On Thursday 5th January, I visited Manningtree Sailing Club to photograph David Shipley - an ex-marine engineer now 18 years' retired. He is an acquaintance of my grandfather's, who is heavily involved with the club and all things nautical. We met at the Manningtree Sailing Club clubhouse, where, over a couple of pints of Adnams, we discussed his history of sailing and involvement with the club. Below are a couple of examples of some digital work I produced on the day - as with the rest of my portrait sessions, I will not be able to process any of the films until I return to University (which is tomorrow, thankfully). Throughout this shoot I used my Canon 450D DSLR and Olympus OM - 2n (35mm film), along with a Metz flashgun.
Shipley was a keen sailor in the past, competing in numerous national and international races - the largest being the North Sea Passage race, which he entered a total of seven times and won twice. He also won the London Frostbite race three times - a race which takes competitors 32 miles along the River Thames, starting at Tower bridge and ending at Erith Yacht Club. His hay-day was cut short, however, due to the un-timely death of his friend during a boating race in Holland. Since then, Mr. Shipley has merely dabbled in sailing, buying and refurbishing a small fleet of traditional fishing boats and selling them. In between this and sporadic pheasant-shooting excursions, David has battled with cancer and is the full-time carer of his mother, who, regrettably, is otherwise incapable of looking after herself.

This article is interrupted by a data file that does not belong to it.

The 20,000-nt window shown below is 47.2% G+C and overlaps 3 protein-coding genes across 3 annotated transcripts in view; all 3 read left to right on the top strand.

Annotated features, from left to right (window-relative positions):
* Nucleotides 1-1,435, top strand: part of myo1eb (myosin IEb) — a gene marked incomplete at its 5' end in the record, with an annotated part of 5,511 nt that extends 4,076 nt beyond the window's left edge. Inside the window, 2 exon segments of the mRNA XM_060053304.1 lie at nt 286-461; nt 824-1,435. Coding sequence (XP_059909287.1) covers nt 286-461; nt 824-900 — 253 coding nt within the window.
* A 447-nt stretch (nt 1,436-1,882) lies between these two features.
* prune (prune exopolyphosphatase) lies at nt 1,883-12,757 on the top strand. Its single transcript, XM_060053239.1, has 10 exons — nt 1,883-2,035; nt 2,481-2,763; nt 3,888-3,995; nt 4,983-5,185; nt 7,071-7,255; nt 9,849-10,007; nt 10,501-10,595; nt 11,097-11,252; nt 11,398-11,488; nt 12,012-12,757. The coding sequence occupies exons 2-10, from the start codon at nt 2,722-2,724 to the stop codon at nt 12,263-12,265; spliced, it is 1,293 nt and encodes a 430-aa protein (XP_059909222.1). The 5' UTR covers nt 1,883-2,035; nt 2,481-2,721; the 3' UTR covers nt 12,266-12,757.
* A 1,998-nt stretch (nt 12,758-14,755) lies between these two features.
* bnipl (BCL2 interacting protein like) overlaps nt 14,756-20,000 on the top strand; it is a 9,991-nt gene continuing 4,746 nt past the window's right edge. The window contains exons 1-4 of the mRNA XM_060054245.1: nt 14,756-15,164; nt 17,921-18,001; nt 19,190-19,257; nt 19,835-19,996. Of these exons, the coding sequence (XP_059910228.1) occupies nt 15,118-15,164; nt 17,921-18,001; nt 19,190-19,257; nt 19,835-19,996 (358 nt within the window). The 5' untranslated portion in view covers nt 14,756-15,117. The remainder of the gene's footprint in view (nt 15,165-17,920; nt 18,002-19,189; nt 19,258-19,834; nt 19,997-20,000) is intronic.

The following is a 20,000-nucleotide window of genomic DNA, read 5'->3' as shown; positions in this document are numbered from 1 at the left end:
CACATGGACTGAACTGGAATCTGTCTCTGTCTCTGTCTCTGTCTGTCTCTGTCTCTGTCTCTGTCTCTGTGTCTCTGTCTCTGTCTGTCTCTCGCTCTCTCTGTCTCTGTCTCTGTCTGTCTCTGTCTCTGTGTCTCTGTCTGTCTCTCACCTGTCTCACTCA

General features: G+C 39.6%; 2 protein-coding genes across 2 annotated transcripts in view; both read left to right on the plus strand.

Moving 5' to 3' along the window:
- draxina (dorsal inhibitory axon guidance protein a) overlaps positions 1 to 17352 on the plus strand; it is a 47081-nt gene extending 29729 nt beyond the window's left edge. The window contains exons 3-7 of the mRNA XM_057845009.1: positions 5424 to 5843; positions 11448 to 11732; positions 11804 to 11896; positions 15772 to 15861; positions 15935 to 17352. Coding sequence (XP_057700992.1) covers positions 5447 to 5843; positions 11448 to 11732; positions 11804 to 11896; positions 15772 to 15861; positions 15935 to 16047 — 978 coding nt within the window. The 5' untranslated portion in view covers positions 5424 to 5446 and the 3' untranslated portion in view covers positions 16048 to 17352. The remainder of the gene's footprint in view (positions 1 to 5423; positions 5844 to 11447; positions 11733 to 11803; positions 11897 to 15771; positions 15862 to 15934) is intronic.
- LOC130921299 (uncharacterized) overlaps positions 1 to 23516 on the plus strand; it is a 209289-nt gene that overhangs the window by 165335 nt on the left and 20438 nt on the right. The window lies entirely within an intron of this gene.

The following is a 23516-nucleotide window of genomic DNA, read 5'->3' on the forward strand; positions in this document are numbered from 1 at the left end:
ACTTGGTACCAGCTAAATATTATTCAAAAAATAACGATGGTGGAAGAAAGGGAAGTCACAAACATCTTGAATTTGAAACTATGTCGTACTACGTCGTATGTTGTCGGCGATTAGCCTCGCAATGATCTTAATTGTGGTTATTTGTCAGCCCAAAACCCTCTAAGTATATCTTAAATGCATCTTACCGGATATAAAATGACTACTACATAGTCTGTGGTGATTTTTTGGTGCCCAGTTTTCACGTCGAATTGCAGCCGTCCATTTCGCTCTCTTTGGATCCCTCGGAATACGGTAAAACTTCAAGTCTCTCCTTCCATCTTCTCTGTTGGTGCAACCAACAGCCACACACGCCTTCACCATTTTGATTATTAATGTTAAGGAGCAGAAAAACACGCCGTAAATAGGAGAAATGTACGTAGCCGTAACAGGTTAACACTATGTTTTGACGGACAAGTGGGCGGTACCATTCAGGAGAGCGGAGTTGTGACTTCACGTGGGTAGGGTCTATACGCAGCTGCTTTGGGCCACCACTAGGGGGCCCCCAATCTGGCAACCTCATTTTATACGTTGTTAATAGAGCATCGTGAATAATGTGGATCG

|David showing me a picture of his dingy on his mobile phone.|
Whilst photographing David, I took the opportunity to make some portraits of my Grandfather, Sidney Smith. I have not as yet had the opportunity to undertake portraiture with a member of my family, and I found that the personal relationship made for far more successful and intimate portraits. Like David, my grandfather was, and still is, a keen sailor and an exceptional advocate of the Manningtree Sailing Club.
Above are three of my favourite digital portraits from the day - in particular the middle and bottom portraits. I think that these are the most successful because they show the estuary map in the background - the Stour estuary being a huge part of Sid's life, which gives context to his extensive history and his love of the landscape.
|Sid posing next to his yacht|
I am really happy with the results of this shoot, and I would like to carry out more photographic documentations of my family in the near future - the personal aspect of the subject matter created a very close emotional connection between me and the photographs, and a great sense of pride in the images. For now, however, I need to concentrate on my University projects at hand, which require me to deal with subjects who I am not familiar with.